|Appears in Collections:||Aquaculture Journal Articles|
|Peer Review Status:||Refereed|
|Title:||Evidence for differential photic regulation of pineal melatonin synthesis in teleosts|
Martinez-Chavez, Carlos Christian
|Citation:||Migaud H, Davie A, Martinez-Chavez CC & Al‐Khamees S (2007) Evidence for differential photic regulation of pineal melatonin synthesis in teleosts, Journal of Pineal Research, 43 (4), pp. 327-335.|
|Abstract:||The aim of this study was to compare the circadian control of melatonin production in teleosts. To do so, the effects of ophthalmectomy on circulating melatonin rhythms were studied along with ex vivo pineal culture in six different teleosts. Results strongly suggested that the circadian control of melatonin production could have dramatically changed with at least three different systems being present in teleosts when one considers the photic regulation of pineal melatonin production. First, salmonids presented a decentralized system in which the pineal gland responds directly to light independently of the eyes. Then, in seabass and cod both the eyes and the pineal gland are required to sustain full night-time melatonin production. Finally, a third type of circadian control of melatonin production is proposed in tilapia and catfish in which the pineal gland would not be light sensitive (or only slightly) and required the eyes to perceive light and inhibit melatonin synthesis. Further studies (anatomical, ultrastructural, retinal projections) are needed to confirm these results. Ex vivo experiments indirectly confirmed these results, as while the pineal gland responded normally to day–night rhythms in salmonids, seabass and cod, only very low levels were obtained at night in tilapia and no melatonin could be measured from isolated pineal glands in catfish. Together, these findings suggest that mechanisms involved in the perception of light and the transduction of this signal through the circadian axis has changed in teleosts possibly as a reflection of the photic environment in which they have evolved in.|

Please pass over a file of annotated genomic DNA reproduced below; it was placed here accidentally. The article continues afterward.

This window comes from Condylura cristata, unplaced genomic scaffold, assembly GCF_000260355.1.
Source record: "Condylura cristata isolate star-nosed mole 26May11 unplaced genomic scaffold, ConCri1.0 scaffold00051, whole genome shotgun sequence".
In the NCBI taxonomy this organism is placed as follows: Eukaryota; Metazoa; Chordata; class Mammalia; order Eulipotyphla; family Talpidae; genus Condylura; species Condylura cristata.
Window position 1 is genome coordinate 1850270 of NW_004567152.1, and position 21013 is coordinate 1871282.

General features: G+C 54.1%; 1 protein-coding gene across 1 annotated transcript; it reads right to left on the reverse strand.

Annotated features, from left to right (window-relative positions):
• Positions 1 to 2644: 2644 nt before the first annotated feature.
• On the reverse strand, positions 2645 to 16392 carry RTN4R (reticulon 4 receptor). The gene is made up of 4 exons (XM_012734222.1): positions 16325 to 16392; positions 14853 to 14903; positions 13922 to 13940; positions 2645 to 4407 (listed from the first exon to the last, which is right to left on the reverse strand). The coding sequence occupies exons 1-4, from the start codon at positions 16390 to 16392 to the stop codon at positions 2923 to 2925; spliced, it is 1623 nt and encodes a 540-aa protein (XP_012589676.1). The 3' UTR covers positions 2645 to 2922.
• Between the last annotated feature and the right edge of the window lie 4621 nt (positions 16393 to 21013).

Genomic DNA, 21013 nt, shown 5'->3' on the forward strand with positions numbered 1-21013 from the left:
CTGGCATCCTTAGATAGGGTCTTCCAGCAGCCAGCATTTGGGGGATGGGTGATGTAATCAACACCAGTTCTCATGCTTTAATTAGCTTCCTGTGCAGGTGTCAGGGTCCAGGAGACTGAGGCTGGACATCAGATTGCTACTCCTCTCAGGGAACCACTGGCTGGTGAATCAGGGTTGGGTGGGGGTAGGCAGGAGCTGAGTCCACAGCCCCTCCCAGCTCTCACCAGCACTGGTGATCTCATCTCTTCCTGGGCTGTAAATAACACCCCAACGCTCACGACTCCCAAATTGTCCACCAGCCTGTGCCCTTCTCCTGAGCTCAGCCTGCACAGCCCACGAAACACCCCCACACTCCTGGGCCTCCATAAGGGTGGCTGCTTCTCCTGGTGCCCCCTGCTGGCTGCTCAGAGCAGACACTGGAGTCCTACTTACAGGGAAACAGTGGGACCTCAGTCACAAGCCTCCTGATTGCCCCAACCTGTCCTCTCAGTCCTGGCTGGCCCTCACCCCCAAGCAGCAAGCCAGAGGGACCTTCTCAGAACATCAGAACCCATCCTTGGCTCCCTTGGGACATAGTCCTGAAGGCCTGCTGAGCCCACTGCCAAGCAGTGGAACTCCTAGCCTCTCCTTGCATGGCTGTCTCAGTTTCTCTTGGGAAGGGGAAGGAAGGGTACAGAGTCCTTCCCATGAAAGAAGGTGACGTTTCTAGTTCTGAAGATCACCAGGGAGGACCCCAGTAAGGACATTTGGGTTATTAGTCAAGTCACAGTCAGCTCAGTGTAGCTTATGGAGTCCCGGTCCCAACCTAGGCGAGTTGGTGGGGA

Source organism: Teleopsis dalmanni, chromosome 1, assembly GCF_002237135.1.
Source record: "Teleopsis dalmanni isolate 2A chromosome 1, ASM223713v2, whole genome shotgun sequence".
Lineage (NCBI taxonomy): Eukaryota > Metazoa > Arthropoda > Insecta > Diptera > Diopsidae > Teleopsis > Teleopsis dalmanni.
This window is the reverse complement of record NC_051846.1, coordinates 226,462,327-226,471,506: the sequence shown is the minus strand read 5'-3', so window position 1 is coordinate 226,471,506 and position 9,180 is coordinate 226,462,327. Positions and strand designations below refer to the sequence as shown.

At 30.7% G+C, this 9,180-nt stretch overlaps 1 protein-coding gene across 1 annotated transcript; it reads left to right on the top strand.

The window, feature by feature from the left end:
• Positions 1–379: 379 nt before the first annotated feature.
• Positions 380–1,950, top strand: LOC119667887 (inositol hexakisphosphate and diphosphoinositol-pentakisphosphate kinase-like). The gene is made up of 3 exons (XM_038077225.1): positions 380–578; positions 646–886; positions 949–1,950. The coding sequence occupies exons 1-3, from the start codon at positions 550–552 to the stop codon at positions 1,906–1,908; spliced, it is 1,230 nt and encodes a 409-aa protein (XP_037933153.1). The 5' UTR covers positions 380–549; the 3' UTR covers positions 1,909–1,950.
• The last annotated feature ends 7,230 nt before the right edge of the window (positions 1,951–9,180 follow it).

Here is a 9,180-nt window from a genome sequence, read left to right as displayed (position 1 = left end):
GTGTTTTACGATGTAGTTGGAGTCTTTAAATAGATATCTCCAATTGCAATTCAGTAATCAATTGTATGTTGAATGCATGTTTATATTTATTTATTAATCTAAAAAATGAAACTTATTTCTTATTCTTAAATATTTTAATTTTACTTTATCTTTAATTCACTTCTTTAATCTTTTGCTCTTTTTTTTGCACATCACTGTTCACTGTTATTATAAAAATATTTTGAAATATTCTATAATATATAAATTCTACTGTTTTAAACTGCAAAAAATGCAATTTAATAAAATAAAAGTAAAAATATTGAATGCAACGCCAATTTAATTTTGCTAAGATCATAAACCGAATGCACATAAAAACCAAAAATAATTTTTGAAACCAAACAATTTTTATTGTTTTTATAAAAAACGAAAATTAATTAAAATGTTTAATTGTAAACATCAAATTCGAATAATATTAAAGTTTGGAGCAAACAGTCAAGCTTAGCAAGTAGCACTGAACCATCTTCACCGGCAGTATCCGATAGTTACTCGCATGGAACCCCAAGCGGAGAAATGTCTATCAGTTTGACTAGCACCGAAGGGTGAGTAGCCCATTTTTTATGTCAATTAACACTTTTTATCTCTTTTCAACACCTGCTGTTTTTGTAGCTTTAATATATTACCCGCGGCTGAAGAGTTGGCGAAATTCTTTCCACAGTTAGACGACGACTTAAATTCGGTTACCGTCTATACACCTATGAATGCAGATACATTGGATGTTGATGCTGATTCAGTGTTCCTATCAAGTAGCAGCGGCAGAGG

|Rights:||Published in Journal of Pineal Research. Copyright: Blackwell Munksgaard.; The definitive version is available at www.blackwell-synergy.com|
University of Stirling
University of Stirling
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